The commitment by operators in tuna industry to protect maritime environment

Over the last few years, Malta has developed a fish-farming industry: especially the breeding of tuna in large cages just off our coast. This industry is employing around 300 people directly and more than 1,100 more workers indirectly. Jordan Cutajar, a fisherman, is one of these employees, who explained that the cycle of work at sea is between May and November.

“In May when we go out fishing, we spend a month at sea on high seas to catch it and bring it back to put it to the fish farm.”

While they are in the cages, the tuna grow by around 40% from the feed which is given to them six times a week. Tonnes of feed are placed in another smaller cage and the net is opened by a diver, which according to one of the operators, Etienne Gatt, reduces much of the waste and pollution.

“You are controlling the feed being used for the tuna, and secondly you are controlling extra feed from falling to the bottom of the sea bed which causes pollution. In this way we are also controlling the amount of fish which the tuna needs to eat, because it should not eat more than it is supposed to,” Mr Gatt pointed out.

The farming of tuna is done according to environmental permits issued by the ERA and over the last three years, with the aim of reducing the inconvenience to swimmers, the cages near the St Paul’s islands were moved further out, and every cage is equipped with booms to contain the feed and oil which may seep through.

There is also a small boat which collects any debris to prevent it from ending up in our seas. The CEO of the Federation of Acquacultural products,  Charlon Gouder said: “We believe in the sustainability of this industry in other words one cannot have growth if we do not take care of the sea around us.”

He added that operators who are members of the Federation have just agreed on having higher standards than those stipulated by law with the aim of strengthening Malta’s reputation and the industry in general which is generating around €250 million a year.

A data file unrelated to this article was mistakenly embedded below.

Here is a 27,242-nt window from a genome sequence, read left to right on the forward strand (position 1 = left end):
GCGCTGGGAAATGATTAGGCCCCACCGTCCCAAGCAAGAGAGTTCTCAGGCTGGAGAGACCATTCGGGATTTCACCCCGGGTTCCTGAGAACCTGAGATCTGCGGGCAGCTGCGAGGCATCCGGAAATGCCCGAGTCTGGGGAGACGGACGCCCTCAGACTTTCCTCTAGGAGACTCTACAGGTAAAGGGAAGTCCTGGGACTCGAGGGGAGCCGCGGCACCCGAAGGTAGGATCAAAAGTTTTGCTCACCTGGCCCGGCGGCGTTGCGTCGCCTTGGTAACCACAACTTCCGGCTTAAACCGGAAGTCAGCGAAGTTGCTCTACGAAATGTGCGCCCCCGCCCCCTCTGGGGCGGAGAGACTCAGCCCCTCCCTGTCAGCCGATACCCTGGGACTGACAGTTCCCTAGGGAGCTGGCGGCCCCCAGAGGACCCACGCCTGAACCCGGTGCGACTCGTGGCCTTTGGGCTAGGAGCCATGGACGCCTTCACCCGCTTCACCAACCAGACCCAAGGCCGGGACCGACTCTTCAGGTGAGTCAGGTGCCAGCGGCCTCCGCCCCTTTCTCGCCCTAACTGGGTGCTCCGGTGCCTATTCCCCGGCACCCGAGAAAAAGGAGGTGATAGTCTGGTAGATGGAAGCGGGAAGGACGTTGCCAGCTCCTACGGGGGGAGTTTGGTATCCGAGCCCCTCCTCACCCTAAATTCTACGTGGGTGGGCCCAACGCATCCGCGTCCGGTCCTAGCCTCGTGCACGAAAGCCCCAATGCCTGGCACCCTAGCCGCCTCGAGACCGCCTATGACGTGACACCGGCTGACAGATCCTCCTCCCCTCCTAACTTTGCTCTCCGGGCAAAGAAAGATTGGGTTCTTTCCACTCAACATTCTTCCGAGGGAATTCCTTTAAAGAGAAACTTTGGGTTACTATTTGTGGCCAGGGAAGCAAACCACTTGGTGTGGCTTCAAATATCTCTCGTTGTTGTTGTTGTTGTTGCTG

“Malta’s industry is not only the largest in the Mediterranean and the largest in Europe, but also has a reputation within giant international markets such as Japan”, Dr Gouder.

It is estimated that 90% of the tuna grown in Malta was exported towards Japan where the pandemic has had an impact on the price of quality tuna such as that exported from Malta, with reports that imports have gone down by one third.

The impact of COVID on tuna aquaculture in Malta is difficult to estimate.

Etienne Gatt said that in less than two months, Japanese buyers are expected to come to Malta to buy tuna, however the prices and the quantities they will buy are still a mystery.

“To date the indications are that they are planning to come here to buy this tuna but there is still a while to wait before September, so we will see what happens,” he said.

Despite the uncertainty, the main operators are continuing to create the commercial opportunities so that the remains of the tuna will be processed and sold as other products including fish oil.

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